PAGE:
dBASE PLUS 10 July 21, 2015 Additional key features of dBASE PLUS 10 include: A new set of Native Components, the new data-aware GridEx (dGrid) and ListView components. An updated Compiler, which allows it to compile larger files, more symbols and is 30% faster. dBASE PLUS 10 introduces a new Debugger – called dBugger. The Embedded Runtime gives the ability to build a single .exe with the dBASE PLUS 10 Runtime embedded into the .exe. Also included, is the new Resource Handling, which now works with both .BMP and .PNG graphic types from resource .dll(s). In addition, dBASE PLUS 10 includes over 15,000 royalty-free images to use in applications. The product also introduced the updated dComplete 2.0, which adds significant code-completion functionality.[32]
dbDOS PRO 5+N July, 2016 dBase, LLC Introduces dbDOS PRO 5+N – dbDOS PRO 5+N, the latest version of the MS-DOS-based virtual machine (VM) to run DOS based applications on Windows 64-bit operating systems.[33]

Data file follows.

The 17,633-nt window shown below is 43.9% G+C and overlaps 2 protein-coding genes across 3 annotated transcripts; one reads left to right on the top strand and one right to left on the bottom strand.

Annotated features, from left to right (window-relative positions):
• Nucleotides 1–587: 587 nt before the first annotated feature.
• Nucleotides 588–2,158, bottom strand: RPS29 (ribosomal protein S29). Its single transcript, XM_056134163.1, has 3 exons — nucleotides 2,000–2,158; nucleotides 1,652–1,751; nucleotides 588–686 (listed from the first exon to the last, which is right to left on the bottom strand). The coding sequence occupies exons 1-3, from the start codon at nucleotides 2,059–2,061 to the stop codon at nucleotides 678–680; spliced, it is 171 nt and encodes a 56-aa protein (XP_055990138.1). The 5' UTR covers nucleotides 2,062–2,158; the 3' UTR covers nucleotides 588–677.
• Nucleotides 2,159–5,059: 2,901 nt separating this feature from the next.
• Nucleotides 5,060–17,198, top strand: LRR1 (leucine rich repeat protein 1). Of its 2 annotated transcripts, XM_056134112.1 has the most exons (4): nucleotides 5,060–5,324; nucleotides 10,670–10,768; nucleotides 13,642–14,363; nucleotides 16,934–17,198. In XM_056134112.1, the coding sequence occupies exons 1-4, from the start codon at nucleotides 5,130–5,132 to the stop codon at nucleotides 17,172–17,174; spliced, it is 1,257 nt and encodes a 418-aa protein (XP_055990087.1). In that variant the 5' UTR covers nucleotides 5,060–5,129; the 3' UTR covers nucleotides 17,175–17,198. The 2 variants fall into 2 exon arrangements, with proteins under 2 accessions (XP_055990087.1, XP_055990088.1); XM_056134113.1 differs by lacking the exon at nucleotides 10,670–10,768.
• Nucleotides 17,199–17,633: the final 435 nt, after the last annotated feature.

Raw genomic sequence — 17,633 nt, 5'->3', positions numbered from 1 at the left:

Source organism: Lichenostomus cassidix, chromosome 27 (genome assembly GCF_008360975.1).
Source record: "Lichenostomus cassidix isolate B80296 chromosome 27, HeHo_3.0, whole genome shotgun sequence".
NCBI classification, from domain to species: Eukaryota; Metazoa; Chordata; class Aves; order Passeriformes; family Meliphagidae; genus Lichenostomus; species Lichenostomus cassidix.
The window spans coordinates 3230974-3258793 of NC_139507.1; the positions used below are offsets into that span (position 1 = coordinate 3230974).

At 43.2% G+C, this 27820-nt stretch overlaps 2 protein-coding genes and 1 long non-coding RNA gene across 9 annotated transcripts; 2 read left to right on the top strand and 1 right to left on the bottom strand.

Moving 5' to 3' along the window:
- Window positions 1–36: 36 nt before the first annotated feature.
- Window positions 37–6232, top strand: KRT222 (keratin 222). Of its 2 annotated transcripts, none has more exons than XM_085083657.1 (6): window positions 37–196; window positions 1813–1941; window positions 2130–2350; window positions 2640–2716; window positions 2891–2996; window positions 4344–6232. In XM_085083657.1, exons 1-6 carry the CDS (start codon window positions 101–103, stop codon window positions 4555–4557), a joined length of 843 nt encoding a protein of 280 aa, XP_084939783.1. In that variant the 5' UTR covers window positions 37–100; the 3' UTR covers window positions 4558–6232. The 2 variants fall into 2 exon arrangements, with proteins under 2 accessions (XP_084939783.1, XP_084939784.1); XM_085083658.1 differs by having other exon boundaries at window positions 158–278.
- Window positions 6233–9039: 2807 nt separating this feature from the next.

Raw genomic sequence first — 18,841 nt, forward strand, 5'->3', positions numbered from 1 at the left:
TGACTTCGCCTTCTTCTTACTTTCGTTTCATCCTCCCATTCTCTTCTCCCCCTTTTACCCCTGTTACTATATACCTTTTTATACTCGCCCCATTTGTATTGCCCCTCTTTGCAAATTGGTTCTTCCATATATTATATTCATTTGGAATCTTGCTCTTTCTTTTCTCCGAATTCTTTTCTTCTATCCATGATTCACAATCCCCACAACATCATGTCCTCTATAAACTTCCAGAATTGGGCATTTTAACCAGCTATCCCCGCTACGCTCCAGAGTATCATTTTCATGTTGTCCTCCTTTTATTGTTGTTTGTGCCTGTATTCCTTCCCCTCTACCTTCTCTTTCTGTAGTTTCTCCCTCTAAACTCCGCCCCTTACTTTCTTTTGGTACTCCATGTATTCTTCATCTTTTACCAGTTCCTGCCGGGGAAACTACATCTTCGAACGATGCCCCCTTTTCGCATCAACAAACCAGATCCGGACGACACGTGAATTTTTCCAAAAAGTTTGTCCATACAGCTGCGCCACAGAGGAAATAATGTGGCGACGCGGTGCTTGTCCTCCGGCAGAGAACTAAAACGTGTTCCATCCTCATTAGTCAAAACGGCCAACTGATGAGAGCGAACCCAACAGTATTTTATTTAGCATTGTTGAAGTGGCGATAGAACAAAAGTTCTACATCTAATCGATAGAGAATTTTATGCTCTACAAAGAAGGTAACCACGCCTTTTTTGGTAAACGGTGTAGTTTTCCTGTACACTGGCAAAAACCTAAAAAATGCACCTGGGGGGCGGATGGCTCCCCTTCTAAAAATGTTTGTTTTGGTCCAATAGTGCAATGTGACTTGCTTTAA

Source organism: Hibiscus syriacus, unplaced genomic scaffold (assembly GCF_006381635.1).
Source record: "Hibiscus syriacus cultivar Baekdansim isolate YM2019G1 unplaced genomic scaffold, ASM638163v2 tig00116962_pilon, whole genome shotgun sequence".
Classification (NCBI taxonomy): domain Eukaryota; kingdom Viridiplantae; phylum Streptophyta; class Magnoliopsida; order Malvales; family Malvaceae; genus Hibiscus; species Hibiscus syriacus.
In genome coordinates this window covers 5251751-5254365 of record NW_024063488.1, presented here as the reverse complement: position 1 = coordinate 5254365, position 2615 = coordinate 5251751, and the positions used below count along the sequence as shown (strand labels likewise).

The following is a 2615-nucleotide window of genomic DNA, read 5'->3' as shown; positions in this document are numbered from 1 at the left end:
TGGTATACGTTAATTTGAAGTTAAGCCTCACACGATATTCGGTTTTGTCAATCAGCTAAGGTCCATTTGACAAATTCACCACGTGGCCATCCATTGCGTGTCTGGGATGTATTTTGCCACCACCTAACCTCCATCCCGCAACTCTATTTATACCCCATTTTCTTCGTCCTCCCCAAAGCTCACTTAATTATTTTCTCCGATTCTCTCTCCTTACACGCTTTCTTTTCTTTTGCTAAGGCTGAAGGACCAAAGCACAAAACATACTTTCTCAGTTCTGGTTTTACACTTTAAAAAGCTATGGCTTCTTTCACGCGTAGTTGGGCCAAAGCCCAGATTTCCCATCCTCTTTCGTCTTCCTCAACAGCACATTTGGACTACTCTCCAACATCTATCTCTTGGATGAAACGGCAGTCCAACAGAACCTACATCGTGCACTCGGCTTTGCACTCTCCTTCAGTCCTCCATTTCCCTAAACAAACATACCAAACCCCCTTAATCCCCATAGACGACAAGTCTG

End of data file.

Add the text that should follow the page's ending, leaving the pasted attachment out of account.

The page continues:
dBASE PLUS 11 January, 2017 Additional New features of dBASE PLUS 11 include: Touch and Tablet support – dBASE PLUS 11 now supports touch and gesturing with enhanced support for tablets. Assist Technologies. dmAssist – the data module designer introduces a much easier interface for building and working with data modules. The new dmAssist works with both data-layers of the BDE and ADO technologies. dBASE PLUS 11 makes building data-aware web applications easier with a new responsive web framework that works on both Apache and Microsoft IIS technologies. dmOutput – the new dBASE PLUS 11 allows generating output from data modules. dmC.R.U.D. – the new dBASE PLUS 11 allows generating a starter application. dBASE PLUS 11 includes seven new open source fonts that are designed to make code easier to read and print. databuttons.cc – the standard data-aware components have been enhanced to support components with graphics 24x24 through 64x64. Windows Theming – dBASE PLUS 11 now supports 10 Microsoft Windows themes.[34]

dBASE product range[edit]

dBase, LLC products[edit]

  • dBASE PLUS: A Windows-based database.
  • dBASE 2019: Successor of dBASE PLUS 12. Requires Windows Vista or later. Builds 32-bit Windows applications, supports 32-bit and 64-bit Windows.